Macri’s domestic policies are on track to generate a new era of financial flows through the regained access to international capital markets and the shoring up of domestic finances. For U.S. firms, new commercial opportunities will also come from a Trade and Investment Framework Agreement signed during Obama’s visit, which will allow closer cooperation on issues ranging from intellectual property to agriculture.

But a top goal for the Macri administration is diversifying Argentine trade beyond agricultural commodities and concentrating instead on bolstering value-added exports for U.S. and European markets. This includes energy, both established oil and gas sectors as well as budding renewables. A key requirement for restoring Argentina as an energy exporter lies in boosting domestic production through reduced entry barriers for small- and medium-sized energy companies. In all these areas, lowering administrative burdens for businesses, particularly through implementing so-called single-window customs programs, will depend on economic authorities in the U.S. and Argentina deepening their cooperation long after Obama’s visit. The scheduled late April trip to Buenos Aires by Maria Contreras-Sweet, the head of the U.S. Small Business Administration, will be critical in advancing efforts to support entrepreneurs.

Just as in economic relations, U.S.-Argentine security cooperation has taken a drastic turn from frosty relations under Kirchner to concrete recent agreements between both countries’ law enforcement authorities. Mounting evidence has shown that Argentina has become a hub for illicit groups not just for transiting drugs, but also laundering their profits through the country’s private sector. Taking prompt action against organized crime was one of Macri’s key campaign promises, one that resonated with many Argentinians alarmed over rising drug use and drug-related violence in recent years.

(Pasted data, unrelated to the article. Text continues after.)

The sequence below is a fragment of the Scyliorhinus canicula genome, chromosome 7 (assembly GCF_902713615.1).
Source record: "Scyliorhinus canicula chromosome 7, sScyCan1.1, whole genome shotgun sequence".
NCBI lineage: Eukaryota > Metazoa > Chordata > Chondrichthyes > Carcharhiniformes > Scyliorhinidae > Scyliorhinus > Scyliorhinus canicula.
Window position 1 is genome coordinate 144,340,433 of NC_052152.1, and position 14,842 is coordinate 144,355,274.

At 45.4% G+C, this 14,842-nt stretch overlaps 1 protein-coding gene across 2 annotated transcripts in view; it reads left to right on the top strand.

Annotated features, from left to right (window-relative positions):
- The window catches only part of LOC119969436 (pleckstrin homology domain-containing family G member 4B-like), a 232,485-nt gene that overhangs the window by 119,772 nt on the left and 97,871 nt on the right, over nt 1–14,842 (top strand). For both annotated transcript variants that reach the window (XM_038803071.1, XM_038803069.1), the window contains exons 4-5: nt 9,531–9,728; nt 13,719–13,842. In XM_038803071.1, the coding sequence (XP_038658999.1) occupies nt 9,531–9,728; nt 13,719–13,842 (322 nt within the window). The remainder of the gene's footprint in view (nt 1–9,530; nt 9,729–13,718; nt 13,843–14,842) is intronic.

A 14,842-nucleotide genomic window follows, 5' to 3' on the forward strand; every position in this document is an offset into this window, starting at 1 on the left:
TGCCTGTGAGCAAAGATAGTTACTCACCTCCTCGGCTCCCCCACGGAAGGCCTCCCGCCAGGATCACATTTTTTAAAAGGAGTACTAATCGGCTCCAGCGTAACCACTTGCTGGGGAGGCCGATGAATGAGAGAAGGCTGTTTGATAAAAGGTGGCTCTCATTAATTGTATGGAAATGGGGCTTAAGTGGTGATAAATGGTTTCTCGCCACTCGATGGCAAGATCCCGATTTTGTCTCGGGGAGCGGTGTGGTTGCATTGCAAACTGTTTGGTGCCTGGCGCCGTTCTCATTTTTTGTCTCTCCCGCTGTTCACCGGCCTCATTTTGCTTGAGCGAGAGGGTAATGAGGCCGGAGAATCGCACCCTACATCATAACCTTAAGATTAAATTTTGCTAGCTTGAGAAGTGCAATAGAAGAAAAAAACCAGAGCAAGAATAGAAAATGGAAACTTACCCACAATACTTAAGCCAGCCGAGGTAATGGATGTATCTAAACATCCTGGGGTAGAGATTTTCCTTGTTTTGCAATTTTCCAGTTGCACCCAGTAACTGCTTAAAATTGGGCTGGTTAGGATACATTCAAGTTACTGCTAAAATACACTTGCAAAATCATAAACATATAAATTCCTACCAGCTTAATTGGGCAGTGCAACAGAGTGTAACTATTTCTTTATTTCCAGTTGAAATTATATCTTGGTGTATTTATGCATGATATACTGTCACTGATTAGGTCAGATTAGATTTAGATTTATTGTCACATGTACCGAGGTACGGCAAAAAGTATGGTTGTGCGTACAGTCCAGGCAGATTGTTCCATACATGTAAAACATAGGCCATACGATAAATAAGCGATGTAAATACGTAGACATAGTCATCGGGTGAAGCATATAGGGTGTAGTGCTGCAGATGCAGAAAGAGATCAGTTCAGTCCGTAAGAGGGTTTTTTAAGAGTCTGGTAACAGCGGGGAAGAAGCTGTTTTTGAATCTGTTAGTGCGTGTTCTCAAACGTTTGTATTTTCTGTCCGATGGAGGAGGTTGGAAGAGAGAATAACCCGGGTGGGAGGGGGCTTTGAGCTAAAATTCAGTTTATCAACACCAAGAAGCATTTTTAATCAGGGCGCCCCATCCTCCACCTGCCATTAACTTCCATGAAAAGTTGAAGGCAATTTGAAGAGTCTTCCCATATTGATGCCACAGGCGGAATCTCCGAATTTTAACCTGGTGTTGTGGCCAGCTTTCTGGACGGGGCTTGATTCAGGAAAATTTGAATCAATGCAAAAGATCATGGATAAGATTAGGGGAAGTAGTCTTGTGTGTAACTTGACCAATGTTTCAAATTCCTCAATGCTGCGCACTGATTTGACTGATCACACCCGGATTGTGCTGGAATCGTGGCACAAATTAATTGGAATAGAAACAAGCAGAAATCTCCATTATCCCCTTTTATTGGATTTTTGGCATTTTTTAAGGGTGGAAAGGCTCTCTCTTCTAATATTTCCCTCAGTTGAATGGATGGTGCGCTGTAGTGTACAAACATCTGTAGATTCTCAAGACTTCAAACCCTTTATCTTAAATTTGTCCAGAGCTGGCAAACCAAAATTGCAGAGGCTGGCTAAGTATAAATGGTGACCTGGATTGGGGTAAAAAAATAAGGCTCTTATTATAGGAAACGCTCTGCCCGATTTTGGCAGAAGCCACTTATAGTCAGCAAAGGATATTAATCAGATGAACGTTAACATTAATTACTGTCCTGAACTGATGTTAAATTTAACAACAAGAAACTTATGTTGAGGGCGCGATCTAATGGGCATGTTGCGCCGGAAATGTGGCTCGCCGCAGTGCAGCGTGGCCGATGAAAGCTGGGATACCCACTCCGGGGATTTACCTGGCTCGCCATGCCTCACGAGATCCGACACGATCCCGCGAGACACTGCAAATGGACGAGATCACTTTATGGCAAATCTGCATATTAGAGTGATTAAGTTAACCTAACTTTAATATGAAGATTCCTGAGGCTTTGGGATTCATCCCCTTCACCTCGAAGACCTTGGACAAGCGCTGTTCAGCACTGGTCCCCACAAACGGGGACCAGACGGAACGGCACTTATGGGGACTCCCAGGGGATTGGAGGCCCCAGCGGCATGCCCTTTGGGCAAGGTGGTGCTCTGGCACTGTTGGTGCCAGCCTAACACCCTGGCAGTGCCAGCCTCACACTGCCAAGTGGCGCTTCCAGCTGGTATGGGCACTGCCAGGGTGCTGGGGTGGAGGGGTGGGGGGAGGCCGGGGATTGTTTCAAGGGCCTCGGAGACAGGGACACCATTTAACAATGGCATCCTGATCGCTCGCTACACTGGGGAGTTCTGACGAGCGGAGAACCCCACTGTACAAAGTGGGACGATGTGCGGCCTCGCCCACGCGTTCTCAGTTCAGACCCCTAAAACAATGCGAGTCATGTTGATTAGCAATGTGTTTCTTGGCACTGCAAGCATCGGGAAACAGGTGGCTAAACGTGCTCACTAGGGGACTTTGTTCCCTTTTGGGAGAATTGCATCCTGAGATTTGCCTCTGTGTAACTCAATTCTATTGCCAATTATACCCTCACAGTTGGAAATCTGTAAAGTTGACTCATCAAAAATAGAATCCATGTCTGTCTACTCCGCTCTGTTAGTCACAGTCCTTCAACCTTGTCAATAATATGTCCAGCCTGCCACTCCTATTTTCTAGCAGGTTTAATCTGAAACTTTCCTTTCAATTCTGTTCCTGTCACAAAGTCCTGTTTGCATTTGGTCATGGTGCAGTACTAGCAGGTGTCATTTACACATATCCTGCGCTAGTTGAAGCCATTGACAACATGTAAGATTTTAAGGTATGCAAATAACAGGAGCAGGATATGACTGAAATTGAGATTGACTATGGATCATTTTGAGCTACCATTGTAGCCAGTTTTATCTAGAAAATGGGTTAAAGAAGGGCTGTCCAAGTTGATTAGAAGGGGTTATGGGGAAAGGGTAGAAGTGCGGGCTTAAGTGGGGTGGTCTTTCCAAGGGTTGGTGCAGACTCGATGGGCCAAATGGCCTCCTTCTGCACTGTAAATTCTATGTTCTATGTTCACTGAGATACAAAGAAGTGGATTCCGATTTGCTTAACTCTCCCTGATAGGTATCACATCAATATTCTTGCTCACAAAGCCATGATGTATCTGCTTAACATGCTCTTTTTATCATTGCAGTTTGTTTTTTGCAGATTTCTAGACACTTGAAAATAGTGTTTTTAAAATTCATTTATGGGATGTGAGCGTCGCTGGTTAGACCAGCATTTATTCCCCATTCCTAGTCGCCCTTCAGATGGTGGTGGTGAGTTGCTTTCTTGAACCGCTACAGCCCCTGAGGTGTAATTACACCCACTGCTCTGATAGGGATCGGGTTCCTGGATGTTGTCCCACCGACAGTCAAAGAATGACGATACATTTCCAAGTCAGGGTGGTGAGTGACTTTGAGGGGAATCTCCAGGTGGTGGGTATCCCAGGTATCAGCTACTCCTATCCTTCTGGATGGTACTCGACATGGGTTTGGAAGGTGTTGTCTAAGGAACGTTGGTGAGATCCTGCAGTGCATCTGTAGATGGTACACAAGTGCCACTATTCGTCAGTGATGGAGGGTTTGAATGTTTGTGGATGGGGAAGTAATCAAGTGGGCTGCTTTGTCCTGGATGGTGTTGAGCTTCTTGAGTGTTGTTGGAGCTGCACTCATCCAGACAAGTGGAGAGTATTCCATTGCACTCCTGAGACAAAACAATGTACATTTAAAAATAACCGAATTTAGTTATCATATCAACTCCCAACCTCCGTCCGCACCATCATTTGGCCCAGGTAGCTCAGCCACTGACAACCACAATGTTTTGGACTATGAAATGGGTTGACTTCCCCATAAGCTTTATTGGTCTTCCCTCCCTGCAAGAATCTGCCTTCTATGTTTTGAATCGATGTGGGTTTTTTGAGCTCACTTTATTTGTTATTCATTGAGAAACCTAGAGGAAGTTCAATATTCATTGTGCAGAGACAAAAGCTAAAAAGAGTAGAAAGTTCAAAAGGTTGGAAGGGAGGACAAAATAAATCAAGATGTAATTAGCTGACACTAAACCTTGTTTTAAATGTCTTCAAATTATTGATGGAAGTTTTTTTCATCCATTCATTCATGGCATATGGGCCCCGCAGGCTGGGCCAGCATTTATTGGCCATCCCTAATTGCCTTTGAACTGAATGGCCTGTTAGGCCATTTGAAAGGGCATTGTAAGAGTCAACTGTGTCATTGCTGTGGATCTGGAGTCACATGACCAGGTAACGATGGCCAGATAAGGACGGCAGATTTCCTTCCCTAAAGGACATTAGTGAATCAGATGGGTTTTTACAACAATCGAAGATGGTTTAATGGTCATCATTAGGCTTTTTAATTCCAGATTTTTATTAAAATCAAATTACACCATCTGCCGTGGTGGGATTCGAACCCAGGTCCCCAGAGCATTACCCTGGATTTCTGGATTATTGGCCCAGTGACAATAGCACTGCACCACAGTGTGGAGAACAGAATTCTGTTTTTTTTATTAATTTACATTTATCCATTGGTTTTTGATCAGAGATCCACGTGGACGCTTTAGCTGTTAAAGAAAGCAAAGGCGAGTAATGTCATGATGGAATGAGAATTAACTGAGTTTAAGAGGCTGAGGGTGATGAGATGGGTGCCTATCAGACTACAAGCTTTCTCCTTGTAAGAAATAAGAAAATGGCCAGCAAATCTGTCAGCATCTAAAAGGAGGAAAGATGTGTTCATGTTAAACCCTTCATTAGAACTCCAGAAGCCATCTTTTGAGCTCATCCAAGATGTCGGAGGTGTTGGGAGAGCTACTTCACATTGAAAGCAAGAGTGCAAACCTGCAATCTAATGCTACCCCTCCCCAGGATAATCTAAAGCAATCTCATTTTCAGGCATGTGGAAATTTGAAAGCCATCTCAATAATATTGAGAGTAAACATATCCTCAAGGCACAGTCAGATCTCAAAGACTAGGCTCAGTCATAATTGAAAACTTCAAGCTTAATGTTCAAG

The U.S. has committed to help address these issues head-on, with a number of information-sharing agreements signed by American and Argentine investigators as part of Obama’s visit. According to Argentina's foreign minister, Susana Malcorra, these agreements “represent a new way of working together and show an important change in our relations.”

Notably, one of these agreements included a memorandum of understanding between the U.S. Treasury Department’s Financial Crimes Enforcement Network (FinCEN) and Argentina’s Financial Information Unit, known by its Spanish acronym, UIF. This particular memorandum facilitates the sharing of financial information to combat money laundering by organized crime. Previous information-sharing by FinCEN stopped in June 2015, after evidence emerged that Argentine authorities repeatedly abused shared financial intelligence for their own political interests, with one case involving a contractor tied to the Kirchner administration.

Rarely have bilateral relations changed so quickly and so positively in such a short period of time. The list of agreements and new areas of cooperation that resulted from Obama’s visit brings hope of an ever-closer partnership. In Macri’s new government, the U.S. now has a strong, reliable partner with which to collaborate on issues beyond just the bilateral relationship.

But it won’t be easy. Unlike Brazil, Mexico or Colombia, which all have engaged in longstanding cooperation with the U.S. on a number of technical issues, the U.S-Argentina relationship must rebuild working-level ties in order to advance issues between high-level visits. That doesn’t happen overnight. But with only nine months left in Obama’s term, both countries have precious little time to ensure that such solid progress can be handed off to the next administration.

Jason Marczak is director of the Latin America Economic Growth Initiative at the Atlantic Council’s Adrienne Arsht Latin America Center.